So, Andrus was asked point blank if he has already made his decision to return. He is scheduled to earn $15 million next season.
"Yeah, for sure. Where do you want me to go?" he said with a smile, before pointing to reporters and saying they were the real reason he wanted to wear a Rangers uniform again.
While all the clues of an Andrus return are there, the shortstop ultimately admitted he likely would wait and make things official when the fall and winter arrive.
"I'll take it into the offseason," said Andrus, who also has an opt out after next season.
While the year has not met Andrus' standards, his return would be treated with open arms. The two-time All-Star is batting just .266 with a .705 OPS, in line with his career mark of .706 but not the well-above average he posted in each of the past two seasons.
After never playing less than 145 games in a season, he entered Monday's game against the Angels with just 80. He missed 59 games with a right elbow fracture, with the Rangers going 25-34 in those contests.
But the Rangers are more than willing to give Andrus a do-over on this one. His upside is hard to match, and nobody thinks a healthy Andrus will be anything less than a key contributor.
"He's a Ranger, we love having him, he's a good player and he's been a tremendous player," manager Jeff Banister said. "You look at the things he's done for us, he's a leader inside the clubhouse. The playing portion of it, this has been a challenging year, but coming into this year, he has put together some really outstanding years."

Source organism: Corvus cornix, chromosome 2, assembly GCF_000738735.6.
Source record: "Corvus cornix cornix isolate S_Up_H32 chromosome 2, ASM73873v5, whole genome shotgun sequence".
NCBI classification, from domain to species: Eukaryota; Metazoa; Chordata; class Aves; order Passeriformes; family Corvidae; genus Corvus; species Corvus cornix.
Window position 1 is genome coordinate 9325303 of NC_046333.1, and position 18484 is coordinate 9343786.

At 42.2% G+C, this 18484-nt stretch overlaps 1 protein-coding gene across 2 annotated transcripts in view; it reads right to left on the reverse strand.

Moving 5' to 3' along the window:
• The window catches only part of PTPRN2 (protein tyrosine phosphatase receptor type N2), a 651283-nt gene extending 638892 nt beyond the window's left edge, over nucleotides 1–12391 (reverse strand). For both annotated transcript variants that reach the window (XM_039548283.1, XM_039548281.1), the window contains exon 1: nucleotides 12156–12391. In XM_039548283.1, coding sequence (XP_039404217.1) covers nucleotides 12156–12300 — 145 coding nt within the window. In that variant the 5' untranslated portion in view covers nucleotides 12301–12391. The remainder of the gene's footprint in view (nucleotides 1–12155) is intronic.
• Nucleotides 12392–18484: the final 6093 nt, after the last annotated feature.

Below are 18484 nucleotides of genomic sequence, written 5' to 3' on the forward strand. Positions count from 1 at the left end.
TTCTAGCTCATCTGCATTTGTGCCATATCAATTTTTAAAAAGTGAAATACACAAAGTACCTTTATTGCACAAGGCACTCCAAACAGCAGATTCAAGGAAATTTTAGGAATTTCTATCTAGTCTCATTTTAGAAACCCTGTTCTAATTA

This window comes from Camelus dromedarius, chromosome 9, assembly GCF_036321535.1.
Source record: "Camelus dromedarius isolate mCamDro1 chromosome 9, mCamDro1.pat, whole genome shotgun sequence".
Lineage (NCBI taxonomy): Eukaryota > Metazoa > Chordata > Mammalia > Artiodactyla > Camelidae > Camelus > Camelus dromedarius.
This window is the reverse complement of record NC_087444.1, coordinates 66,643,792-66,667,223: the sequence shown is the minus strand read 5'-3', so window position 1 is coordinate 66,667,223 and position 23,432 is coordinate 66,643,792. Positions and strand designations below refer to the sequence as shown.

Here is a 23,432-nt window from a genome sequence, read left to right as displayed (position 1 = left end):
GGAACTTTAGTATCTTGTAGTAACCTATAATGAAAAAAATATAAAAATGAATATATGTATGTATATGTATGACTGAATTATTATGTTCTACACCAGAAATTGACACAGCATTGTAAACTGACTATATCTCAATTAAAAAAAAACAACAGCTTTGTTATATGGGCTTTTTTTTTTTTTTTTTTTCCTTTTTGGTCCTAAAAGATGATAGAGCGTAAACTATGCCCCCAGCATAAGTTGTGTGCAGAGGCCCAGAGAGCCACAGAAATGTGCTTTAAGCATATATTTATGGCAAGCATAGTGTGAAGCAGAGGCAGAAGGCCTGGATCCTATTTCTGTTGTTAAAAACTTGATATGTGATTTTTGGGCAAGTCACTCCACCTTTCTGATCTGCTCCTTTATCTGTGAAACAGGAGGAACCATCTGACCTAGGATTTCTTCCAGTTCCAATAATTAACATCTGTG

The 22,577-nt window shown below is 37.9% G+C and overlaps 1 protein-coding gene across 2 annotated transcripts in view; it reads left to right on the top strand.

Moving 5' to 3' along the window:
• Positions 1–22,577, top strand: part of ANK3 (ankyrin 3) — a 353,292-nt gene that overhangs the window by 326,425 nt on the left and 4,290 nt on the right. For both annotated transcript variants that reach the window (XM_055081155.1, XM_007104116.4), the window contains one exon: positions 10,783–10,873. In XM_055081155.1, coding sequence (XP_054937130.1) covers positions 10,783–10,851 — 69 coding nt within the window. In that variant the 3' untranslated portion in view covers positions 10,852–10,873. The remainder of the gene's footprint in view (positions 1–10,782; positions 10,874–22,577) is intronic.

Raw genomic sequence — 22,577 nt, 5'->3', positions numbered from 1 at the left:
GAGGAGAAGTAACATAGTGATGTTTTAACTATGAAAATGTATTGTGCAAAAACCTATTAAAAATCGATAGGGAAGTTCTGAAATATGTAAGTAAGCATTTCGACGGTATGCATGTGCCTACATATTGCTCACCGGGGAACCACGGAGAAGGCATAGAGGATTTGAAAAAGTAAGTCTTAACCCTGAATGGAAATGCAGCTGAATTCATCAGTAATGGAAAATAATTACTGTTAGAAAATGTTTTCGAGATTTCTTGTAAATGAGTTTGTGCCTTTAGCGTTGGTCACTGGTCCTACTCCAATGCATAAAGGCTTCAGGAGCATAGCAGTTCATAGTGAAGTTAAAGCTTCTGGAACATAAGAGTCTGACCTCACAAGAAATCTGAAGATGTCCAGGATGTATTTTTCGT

Rangers general manager Jon Daniels sounded optimistic that Andrus will return.
"Just the way the season has played out with the injury especially, I felt it was more headed that way," said Daniels, who is with the team in Anaheim. "Hey, if he hits 15 home runs the rest of the way, I think he reserves the right to change his mind. But yeah, with injury and missing time that would have been my expectation."
If Beltre doesn't return, Andrus' role as a clubhouse leader would only be heightened. The Rangers would welcome that as they look to turn the page on 2018.
So was he joking about that return in 2019?
"You'll have to wait and see if I was joking or not," Andrus said. "I've got to keep it interesting in here, man."
Sampson's reward near One day away from his return as a Major League starter, right-hander Adrian Sampson looked at his jersey hanging in his Angel Stadium locker and was able to let himself feel a sense of pride.
"That's nice," he said. "It's got my name on the back and Texas on the front. That's what it's all about and being around these guys and knowing where we're at. It's just another day at the yard, but looking back at it, [Tuesday] will be something I never forget."
Sampson made his Major League debut as a starter for the Mariners in 2016. After just one game, he had surgery to repair a torn flexor tendon in his right elbow. Although he pitched in relief Friday, getting roughed up by the A's, Tuesday will feel like more of a triumphant return.
"It will be fun to watch him go out and start a game," Banister said. "It is a testament to him and what he has worked for."
Rangers beat • OF Ryan Rua, who has been on the disabled list since July 28 because of back spasms, was placed on the active roster.
• 2B Rougned Odor was not in the Rangers' starting lineup for the opener of the three-game series against the Angels.
Doug Padilla is a contributor to MLB.com based in Los Angeles.